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The Likelihood of Experiencing Relative Poverty over the Life Course

  • Mark R. Rank,

    Affiliation: George Warren Brown School of Social Work, Washington University, St. Louis, Missouri, United States of America

  • Thomas A. Hirschl

    Affiliation: Department of Development Sociology, Cornell University, Ithaca, New York, United States of America

The Likelihood of Experiencing Relative Poverty over the Life Course

  • Mark R. Rank, 
  • Thomas A. Hirschl


Research on poverty in the United States has largely consisted of examining cross-sectional levels of absolute poverty. In this analysis, we focus on understanding relative poverty within a life course context. Specifically, we analyze the likelihood of individuals falling below the 20th percentile and the 10th percentile of the income distribution between the ages of 25 and 60. A series of life tables are constructed using the nationally representative Panel Study of Income Dynamics data set. This includes panel data from 1968 through 2011. Results indicate that the prevalence of relative poverty is quite high. Consequently, between the ages of 25 to 60, 61.8 percent of the population will experience a year below the 20th percentile, and 42.1 percent will experience a year below the 10th percentile. Characteristics associated with experiencing these levels of poverty include those who are younger, nonwhite, female, not married, with 12 years or less of education, or who have a work disability.


In recent years there has been an increasing amount of attention focused on the issue of income inequality in the United States [1]. Since the mid 1970's, research has indicated that income inequality has gotten wider. For example, Saez finds that in 1975 the top 10 percent of the population earned approximately 33 percent of the overall income, whereas by 2012 the figure was slightly over 50 percent [2]. Likewise, the Gini coefficient of overall inequality has been rising in the United States. In 1975 it was .397. By 2013 it had risen to .476 [3].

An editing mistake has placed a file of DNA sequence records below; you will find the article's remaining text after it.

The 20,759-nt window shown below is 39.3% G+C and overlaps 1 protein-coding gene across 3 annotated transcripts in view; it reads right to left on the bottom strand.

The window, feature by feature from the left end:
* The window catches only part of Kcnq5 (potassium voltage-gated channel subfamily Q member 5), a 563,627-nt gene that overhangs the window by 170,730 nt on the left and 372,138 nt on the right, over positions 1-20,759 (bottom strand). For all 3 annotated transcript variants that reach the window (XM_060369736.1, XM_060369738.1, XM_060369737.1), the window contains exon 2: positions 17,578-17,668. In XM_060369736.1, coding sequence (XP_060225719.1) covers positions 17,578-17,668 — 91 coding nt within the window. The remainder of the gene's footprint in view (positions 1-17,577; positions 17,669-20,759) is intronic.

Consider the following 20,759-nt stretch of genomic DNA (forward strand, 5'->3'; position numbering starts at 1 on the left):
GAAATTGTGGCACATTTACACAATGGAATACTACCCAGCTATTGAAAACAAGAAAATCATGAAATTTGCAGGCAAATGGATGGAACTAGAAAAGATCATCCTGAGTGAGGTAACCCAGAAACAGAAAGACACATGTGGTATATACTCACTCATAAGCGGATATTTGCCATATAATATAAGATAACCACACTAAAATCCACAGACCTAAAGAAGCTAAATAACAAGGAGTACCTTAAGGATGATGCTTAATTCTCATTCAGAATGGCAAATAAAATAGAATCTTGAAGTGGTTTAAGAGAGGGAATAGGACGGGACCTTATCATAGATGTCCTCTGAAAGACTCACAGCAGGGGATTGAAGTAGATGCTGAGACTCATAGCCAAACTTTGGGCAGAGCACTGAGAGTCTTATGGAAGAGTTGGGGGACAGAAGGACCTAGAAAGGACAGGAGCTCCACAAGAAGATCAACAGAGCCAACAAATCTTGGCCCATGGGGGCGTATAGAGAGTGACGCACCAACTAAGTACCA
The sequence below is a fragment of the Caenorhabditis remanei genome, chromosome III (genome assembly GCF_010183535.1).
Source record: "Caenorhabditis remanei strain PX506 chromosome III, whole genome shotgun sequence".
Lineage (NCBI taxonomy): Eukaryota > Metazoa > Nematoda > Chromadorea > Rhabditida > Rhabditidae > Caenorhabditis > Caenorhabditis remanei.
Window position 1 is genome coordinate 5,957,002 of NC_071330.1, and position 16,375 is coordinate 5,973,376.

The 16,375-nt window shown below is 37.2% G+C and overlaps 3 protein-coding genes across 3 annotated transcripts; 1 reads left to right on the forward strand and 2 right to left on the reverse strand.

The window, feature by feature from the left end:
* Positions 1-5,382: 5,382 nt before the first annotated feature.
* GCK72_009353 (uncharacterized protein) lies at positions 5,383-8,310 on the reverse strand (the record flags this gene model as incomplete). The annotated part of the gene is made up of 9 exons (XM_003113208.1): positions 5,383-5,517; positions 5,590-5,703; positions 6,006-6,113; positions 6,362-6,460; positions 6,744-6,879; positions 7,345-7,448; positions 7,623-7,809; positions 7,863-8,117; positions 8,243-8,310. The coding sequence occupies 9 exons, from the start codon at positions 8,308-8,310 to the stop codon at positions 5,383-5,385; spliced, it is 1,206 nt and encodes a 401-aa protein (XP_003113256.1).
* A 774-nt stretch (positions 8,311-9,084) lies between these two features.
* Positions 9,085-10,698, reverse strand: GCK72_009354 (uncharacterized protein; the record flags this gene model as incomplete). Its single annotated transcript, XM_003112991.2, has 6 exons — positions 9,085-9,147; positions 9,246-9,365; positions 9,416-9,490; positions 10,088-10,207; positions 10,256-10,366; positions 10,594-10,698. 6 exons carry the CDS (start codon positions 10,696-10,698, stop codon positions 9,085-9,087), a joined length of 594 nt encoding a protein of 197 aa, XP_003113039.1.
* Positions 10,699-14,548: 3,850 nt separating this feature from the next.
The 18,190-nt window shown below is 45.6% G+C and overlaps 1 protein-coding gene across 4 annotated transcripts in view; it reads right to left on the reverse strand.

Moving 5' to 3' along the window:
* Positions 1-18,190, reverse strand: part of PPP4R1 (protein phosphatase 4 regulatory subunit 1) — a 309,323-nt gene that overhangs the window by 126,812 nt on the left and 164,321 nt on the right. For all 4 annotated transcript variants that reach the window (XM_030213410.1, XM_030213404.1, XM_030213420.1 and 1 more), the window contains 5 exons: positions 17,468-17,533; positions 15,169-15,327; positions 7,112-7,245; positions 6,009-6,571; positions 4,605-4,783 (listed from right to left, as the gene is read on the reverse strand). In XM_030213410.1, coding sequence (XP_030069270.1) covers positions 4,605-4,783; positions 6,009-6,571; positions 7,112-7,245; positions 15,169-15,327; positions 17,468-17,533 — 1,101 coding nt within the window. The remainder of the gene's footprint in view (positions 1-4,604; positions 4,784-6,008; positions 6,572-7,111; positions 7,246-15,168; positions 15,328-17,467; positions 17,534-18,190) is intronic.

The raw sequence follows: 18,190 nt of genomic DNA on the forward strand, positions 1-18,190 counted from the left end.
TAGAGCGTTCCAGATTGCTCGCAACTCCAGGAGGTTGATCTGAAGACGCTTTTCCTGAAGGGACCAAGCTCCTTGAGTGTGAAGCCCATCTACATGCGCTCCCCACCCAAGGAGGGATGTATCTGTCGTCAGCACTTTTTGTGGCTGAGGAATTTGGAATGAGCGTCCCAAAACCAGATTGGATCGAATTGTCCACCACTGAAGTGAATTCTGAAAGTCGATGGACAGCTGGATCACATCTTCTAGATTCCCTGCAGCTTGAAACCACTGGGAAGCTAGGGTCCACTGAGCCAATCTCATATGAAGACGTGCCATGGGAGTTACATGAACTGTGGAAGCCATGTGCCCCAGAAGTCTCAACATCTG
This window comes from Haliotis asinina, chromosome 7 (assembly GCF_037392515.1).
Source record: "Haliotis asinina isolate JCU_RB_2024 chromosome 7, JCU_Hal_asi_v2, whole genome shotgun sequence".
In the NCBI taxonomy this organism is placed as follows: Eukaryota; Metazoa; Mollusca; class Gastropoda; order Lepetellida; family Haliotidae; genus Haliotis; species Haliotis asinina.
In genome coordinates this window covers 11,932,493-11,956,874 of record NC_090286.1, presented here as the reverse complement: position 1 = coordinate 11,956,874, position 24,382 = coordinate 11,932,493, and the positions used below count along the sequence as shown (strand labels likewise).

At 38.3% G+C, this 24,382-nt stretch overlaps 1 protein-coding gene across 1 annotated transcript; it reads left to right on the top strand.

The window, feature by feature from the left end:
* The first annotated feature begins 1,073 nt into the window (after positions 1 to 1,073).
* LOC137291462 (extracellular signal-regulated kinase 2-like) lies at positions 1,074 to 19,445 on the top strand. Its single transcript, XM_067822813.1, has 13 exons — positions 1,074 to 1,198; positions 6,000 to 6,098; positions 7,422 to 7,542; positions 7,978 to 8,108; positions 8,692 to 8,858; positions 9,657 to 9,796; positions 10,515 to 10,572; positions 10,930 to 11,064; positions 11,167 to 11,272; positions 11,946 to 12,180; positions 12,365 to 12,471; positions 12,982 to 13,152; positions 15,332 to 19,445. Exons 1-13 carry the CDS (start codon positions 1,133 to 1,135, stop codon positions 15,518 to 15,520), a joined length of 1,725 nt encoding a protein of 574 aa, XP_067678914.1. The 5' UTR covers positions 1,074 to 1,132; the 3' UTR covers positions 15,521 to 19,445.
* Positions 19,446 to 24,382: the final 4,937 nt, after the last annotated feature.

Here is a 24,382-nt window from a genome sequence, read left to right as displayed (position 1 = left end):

While highly informative, much of this research has been limited by cross-sectional data and methods. As a result, we know relatively little about the dynamics of income inequality. In other words, to what extent is there mobility in and out of the top and bottom of the income distribution? Given widening levels of inequality, mobility dynamics are of increasing material significance.

In addition, much of the focus on income inequality has been directed to the top of the income distribution [4, 5]. There has been a lack of attention to the bottom part of the income distribution to determine what the life course dynamics of relative poverty are.

In this paper we focus on the likelihood of individuals falling below the 20th percentile and 10th percentile of the income distribution between the ages of 25 and 60 as life course indicators of experiencing poverty and extreme poverty. Our focus is upon the extent that individuals experience relative poverty over time, the life course timing of poverty, whether this experience is long-term or acute, and the characteristics of those who are more likely to experience relative poverty.


There are a number of ways in which to measure poverty [6]. However, a key distinction is between an absolute versus a relative approach [7]. Absolute measures of poverty basically define a minimum threshold for living conditions, and individuals who fall below that threshold are considered poor. Consequently, there is a line that is drawn in income, and those falling below that income line are counted as impoverished. The official U.S. federal poverty line is one example of an absolute approach to measuring poverty.

On the other hand, poverty can be measured in a relative sense. For example, individuals who fall into the bottom 20 percent of the income distribution might be considered poor. Alternatively, the poor could be defined as those whose incomes fall below 50 percent of the population’s median income.